LA VIOLA: MUSIC FOR VIOLA AND PIANO BY WOMEN COMPOSERS OF THE 20th CENTURY • Hillary Herndon (va); Wei-Chun Bernadette Lo (pn) • MSR 1416 (2 CDs: 123:36)
KEAL Ballade in f. SOULAGE Sonata for Solo Viola. DECRUCK Sonata for Viola and Piano. LE BEAU Three Pieces for Viola andRead more Piano. HARRISON Sonata for Viola and Piano. Lament. FUCHS Sonata Pastorale for Unaccompanied Viola. CLARKE Sonata for Viola and Piano
Here is one of those recording projects for which I live: an album of mostly unrecorded and unknown classical pieces by women composers, all of high quality. Most are in a late romantic style, yet all have features of interest, beginning with Minna Keal’s Ballade, written when she was only 20 years old and a student at the Royal Academy of Music in London. Ironically, Keal’s life story is fraught with the kind of family obligations that often befall a woman. Shortly after this work’s successful premiere, she was called back to America to help her family run their business (presumably due to the economic disaster of the Depression, though the notes are silent on this). The notes indicate that she wed three times, raised a family, joined the Communist Party, and helped rescue hundreds of children from Nazi Germany. She restudied the piano as she neared retirement age and began giving lessons. At age 64 she was encouraged to return to composition, and so enrolled at the Royal College of Music to study with Oliver Knussen. I tell her particular story in detail to explain why, so often, women composers’ outputs are smaller than their male counterparts. They simply have more involved and complex lives.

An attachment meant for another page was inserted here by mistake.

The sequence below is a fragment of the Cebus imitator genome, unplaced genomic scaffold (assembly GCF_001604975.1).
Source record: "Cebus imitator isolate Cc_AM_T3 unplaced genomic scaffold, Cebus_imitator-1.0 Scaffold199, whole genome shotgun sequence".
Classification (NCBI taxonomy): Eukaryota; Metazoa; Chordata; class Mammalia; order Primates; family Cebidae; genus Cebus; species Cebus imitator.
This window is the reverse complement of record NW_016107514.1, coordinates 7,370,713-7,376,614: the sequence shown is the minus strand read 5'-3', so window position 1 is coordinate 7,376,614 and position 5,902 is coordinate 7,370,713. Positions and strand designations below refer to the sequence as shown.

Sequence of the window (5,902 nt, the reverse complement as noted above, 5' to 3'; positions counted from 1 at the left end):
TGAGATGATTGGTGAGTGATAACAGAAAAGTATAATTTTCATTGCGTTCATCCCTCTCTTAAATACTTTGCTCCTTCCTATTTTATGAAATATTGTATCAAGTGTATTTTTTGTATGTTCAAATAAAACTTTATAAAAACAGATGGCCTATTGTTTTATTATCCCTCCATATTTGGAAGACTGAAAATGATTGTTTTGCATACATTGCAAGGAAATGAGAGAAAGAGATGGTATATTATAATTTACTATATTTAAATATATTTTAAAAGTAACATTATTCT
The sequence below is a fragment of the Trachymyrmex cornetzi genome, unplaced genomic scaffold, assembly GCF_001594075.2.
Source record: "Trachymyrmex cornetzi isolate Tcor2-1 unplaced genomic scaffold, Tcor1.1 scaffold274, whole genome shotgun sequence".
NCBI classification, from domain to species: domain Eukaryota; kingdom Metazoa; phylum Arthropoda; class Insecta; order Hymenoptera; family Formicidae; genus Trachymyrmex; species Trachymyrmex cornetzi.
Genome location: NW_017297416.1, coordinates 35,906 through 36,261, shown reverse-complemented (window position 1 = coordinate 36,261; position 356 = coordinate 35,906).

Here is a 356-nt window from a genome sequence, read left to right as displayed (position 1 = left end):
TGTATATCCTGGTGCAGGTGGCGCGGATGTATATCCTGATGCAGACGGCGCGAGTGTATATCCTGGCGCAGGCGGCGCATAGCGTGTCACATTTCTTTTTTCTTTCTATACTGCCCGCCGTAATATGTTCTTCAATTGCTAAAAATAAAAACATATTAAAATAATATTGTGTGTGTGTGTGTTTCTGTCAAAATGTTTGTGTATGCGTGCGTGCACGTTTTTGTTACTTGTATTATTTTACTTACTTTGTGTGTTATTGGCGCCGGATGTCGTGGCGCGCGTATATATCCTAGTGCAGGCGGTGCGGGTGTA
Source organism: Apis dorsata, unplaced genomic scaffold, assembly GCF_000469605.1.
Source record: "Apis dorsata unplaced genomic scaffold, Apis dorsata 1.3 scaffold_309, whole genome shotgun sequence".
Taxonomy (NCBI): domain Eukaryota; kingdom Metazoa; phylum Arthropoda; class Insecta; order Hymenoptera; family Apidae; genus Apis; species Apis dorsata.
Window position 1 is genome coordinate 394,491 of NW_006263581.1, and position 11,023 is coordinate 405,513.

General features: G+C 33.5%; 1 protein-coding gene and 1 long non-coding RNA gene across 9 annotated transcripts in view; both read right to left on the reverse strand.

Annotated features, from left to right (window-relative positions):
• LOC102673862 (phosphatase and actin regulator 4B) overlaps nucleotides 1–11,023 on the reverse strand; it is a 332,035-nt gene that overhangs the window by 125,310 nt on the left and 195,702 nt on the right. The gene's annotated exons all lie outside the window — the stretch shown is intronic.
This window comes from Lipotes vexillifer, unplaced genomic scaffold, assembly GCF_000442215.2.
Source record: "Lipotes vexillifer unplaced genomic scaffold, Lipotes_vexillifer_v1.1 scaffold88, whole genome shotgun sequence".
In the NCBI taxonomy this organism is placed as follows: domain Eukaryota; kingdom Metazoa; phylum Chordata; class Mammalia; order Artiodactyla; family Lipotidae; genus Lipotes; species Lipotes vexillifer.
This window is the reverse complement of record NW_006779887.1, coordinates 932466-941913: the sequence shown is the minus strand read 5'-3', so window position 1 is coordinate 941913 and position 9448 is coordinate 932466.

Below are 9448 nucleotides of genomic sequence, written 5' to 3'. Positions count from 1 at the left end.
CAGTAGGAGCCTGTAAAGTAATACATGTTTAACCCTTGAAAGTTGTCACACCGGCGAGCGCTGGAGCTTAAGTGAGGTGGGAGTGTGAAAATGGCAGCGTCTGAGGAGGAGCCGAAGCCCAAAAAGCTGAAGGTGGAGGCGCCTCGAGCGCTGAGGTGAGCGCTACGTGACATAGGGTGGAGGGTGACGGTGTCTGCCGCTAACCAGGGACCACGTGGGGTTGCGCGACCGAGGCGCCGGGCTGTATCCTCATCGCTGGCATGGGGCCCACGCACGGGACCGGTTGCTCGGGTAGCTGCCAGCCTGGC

Keal’s Ballade is an excellent piece, but Marcelle Soulage’s solo viola sonata is even more interesting. Divided into four movements, it explores the French romantic style one hears in the music of Fauré, despite being written in 1930. In the second movement, Soulage combines an interesting rhythmic motif with various themes, one snippet of which resembles We Three Kings of Orient Are. Personally, I found the third-movement Largo the least interesting of the four, but the final fugue is very well written, combining several changes of tempo and mood, and thus ends the sonata on an interesting note.
The viola and piano sonata of Fernande Decruck (1943) was also composed in a version for alto sax, and is in fact dedicated to saxophonist Marcel Mule. Although the sax line is altered for the viola version, Herndon feels that the viola version is entirely idiomatic, thus “one can argue that Decruck conceptualized the Sonata for viola.” There is also a version of this as a Viola Concerto with orchestra. Musically, it is closer in style to some of the more progressive French composers of the early 20th century such as Ravel, though (possibly due to its double life as a saxophone sonata) retaining a melodic, singing line throughout. In the second movement pizzicato effects are heard—I wonder how Decruck transferred these to the alto sax—but the rippling rapid triplets of the third could easily be played by both instruments. The opening of the last movement is quite curious, placing the viola very high up in its range, alternating a G? and an A in the violin spectrum, although most of the remainder of it is exceptionally lyrical.
Sadly, I found little of interest to commend Luise Le Beau’s Three Pieces for Viola and Piano to the listener. I can well believe, as Herndon put it in her notes, that Le Beau achieved a fair amount of success as a composer. This is “women’s music” the way men like to hear it: tuneful, pretty, sugary, lacking almost anything in the way of chromatics even as occasional flavoring, in short, salon pieces for your wine and brie afternoons or evenings.